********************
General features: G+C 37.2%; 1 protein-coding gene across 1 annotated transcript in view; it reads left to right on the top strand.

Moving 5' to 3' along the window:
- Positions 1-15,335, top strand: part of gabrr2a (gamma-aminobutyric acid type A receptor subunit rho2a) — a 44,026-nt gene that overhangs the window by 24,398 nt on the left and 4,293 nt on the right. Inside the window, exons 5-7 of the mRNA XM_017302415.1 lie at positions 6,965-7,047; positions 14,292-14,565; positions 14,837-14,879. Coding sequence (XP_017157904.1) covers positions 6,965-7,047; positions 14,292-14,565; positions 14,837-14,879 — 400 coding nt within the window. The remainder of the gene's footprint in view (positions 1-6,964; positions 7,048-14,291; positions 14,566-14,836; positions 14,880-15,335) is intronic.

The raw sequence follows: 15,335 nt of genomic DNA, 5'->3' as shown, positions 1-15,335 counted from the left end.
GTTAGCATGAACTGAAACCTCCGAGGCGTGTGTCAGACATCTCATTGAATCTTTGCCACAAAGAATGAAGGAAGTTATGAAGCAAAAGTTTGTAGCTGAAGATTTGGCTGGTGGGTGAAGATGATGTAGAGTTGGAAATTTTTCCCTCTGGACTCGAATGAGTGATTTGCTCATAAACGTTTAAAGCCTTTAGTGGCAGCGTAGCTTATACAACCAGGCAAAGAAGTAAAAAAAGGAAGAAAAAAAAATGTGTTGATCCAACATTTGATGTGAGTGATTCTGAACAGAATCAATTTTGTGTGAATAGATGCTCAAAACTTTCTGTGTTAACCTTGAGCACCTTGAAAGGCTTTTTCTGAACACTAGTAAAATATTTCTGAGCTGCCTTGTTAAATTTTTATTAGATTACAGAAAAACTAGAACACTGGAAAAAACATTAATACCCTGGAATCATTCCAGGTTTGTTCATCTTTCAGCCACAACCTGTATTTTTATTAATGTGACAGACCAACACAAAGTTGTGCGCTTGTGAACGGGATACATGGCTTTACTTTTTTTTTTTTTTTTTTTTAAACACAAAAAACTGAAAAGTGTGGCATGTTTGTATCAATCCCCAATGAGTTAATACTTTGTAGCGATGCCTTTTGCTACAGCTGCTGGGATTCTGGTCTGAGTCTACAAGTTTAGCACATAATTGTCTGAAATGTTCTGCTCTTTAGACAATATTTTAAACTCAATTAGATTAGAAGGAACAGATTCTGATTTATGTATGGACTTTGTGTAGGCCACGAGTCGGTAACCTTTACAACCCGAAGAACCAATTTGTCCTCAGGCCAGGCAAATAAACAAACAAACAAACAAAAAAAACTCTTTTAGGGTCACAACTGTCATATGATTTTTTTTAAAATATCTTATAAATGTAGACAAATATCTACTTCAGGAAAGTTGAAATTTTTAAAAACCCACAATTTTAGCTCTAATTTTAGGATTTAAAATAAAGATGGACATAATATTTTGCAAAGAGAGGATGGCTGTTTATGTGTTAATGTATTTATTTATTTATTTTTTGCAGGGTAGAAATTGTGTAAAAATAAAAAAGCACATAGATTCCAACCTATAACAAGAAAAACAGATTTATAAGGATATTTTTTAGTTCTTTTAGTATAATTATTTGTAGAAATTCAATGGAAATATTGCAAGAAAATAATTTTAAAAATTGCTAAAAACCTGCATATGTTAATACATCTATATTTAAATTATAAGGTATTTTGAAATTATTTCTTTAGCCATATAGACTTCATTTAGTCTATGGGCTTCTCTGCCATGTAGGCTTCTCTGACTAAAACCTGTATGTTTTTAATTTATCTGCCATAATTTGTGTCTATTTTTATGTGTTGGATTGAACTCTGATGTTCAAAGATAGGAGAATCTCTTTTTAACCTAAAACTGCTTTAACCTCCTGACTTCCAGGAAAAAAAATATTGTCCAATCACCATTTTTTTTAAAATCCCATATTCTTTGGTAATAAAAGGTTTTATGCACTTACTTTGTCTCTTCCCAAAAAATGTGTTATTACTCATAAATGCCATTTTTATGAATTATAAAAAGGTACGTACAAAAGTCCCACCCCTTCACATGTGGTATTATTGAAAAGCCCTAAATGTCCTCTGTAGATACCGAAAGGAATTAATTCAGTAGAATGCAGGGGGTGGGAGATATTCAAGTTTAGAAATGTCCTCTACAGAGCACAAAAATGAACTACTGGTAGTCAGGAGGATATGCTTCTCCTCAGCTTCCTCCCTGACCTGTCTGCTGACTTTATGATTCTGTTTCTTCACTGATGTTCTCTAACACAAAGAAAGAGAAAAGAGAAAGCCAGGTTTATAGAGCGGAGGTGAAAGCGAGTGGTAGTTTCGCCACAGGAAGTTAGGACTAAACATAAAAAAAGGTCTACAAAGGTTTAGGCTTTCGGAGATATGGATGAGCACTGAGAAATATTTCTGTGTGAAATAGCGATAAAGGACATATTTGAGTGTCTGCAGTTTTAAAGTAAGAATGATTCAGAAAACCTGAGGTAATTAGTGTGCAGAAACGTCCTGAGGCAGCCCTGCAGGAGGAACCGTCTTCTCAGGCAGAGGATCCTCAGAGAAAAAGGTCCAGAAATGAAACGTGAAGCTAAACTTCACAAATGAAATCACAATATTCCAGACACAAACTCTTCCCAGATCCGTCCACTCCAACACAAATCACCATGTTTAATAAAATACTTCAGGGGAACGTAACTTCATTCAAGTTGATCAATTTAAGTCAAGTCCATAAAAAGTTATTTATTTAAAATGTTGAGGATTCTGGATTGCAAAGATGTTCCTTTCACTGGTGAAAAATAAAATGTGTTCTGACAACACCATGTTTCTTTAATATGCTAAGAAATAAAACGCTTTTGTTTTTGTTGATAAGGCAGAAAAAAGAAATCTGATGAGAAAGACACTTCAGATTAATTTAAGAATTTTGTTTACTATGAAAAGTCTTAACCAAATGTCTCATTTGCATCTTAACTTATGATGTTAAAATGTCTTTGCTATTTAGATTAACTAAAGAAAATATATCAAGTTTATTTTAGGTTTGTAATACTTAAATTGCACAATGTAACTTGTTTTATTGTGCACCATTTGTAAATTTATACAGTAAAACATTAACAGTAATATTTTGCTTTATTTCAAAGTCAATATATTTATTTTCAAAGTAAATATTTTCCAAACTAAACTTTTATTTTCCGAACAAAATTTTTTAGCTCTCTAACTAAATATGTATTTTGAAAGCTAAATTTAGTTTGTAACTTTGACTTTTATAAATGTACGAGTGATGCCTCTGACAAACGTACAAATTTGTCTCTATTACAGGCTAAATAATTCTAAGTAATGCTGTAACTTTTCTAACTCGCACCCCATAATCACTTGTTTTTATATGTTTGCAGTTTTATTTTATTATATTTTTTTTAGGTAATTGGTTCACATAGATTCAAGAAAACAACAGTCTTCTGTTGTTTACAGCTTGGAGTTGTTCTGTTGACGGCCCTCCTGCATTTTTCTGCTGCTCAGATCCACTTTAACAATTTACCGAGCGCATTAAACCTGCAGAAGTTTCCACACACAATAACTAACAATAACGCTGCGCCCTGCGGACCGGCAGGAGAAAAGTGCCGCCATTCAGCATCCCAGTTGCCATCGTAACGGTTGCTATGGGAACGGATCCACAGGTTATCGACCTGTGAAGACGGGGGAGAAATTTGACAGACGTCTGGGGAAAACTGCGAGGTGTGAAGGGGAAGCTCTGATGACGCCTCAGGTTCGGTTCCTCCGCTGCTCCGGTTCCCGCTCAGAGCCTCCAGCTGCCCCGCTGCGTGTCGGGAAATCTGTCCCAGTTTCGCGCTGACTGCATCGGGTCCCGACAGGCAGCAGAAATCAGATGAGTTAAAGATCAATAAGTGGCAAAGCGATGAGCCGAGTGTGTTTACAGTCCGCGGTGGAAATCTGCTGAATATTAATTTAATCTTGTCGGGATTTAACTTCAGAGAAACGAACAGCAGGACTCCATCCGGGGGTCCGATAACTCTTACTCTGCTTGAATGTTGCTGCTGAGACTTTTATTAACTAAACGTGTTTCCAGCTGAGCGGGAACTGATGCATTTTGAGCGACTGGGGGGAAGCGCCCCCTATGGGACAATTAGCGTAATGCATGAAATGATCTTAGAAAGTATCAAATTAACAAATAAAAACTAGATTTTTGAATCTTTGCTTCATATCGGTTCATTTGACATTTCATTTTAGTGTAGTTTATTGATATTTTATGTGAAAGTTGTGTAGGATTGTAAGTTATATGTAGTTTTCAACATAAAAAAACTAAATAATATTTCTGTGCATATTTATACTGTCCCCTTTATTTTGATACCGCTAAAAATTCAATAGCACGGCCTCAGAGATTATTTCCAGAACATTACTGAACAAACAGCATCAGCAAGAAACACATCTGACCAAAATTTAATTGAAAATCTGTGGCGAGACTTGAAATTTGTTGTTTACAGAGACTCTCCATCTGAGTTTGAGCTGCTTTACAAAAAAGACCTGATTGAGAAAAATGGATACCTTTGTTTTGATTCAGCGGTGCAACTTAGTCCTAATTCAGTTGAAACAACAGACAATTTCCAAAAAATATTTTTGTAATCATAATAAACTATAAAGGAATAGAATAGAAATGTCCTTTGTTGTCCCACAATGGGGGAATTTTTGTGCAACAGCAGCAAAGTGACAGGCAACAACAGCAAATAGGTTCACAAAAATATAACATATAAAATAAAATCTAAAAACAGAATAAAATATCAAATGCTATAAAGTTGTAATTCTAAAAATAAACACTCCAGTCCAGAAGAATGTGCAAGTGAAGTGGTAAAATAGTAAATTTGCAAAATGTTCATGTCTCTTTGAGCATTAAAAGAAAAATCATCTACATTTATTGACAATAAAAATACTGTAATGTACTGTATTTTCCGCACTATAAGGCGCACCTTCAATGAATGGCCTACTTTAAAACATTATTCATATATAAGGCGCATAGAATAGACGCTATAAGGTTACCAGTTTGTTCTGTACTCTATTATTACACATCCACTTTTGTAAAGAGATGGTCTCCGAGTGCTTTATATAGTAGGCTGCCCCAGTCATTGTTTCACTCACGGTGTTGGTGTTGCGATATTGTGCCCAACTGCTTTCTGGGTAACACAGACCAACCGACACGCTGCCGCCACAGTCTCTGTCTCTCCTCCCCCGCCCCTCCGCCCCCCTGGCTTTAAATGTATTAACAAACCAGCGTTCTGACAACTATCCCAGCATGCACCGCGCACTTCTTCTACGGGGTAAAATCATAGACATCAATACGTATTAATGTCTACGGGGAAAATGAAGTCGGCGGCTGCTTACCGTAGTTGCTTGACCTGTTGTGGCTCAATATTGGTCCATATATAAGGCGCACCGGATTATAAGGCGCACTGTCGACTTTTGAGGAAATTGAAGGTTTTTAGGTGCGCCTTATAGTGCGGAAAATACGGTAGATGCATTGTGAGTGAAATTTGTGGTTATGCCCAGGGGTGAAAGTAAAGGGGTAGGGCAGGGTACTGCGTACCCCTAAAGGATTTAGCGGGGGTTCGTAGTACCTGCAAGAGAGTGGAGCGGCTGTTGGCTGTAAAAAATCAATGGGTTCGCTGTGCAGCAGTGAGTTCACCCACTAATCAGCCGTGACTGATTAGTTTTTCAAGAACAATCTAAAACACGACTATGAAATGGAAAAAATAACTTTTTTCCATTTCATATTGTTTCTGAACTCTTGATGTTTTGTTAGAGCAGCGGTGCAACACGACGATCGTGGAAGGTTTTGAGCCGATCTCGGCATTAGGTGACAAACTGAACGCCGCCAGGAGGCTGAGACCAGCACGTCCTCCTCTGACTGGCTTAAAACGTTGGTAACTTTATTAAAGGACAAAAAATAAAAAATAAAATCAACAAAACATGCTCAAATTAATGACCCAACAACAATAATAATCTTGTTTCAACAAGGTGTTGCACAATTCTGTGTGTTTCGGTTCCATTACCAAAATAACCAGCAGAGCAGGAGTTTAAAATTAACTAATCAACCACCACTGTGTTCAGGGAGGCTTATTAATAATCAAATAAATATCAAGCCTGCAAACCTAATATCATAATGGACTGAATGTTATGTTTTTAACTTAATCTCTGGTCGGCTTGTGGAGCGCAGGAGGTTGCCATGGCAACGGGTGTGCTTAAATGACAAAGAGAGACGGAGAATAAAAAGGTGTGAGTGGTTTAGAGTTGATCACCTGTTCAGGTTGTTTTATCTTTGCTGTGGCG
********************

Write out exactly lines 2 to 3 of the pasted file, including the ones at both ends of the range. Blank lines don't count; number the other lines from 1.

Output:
Moving 5' to 3' along the window:
- Positions 1-15,335, top strand: part of gabrr2a (gamma-aminobutyric acid type A receptor subunit rho2a) — a 44,026-nt gene that overhangs the window by 24,398 nt on the left and 4,293 nt on the right. Inside the window, exons 5-7 of the mRNA XM_017302415.1 lie at positions 6,965-7,047; positions 14,292-14,565; positions 14,837-14,879. Coding sequence (XP_017157904.1) covers positions 6,965-7,047; positions 14,292-14,565; positions 14,837-14,879 — 400 coding nt within the window. The remainder of the gene's footprint in view (positions 1-6,964; positions 7,048-14,291; positions 14,566-14,836; positions 14,880-15,335) is intronic.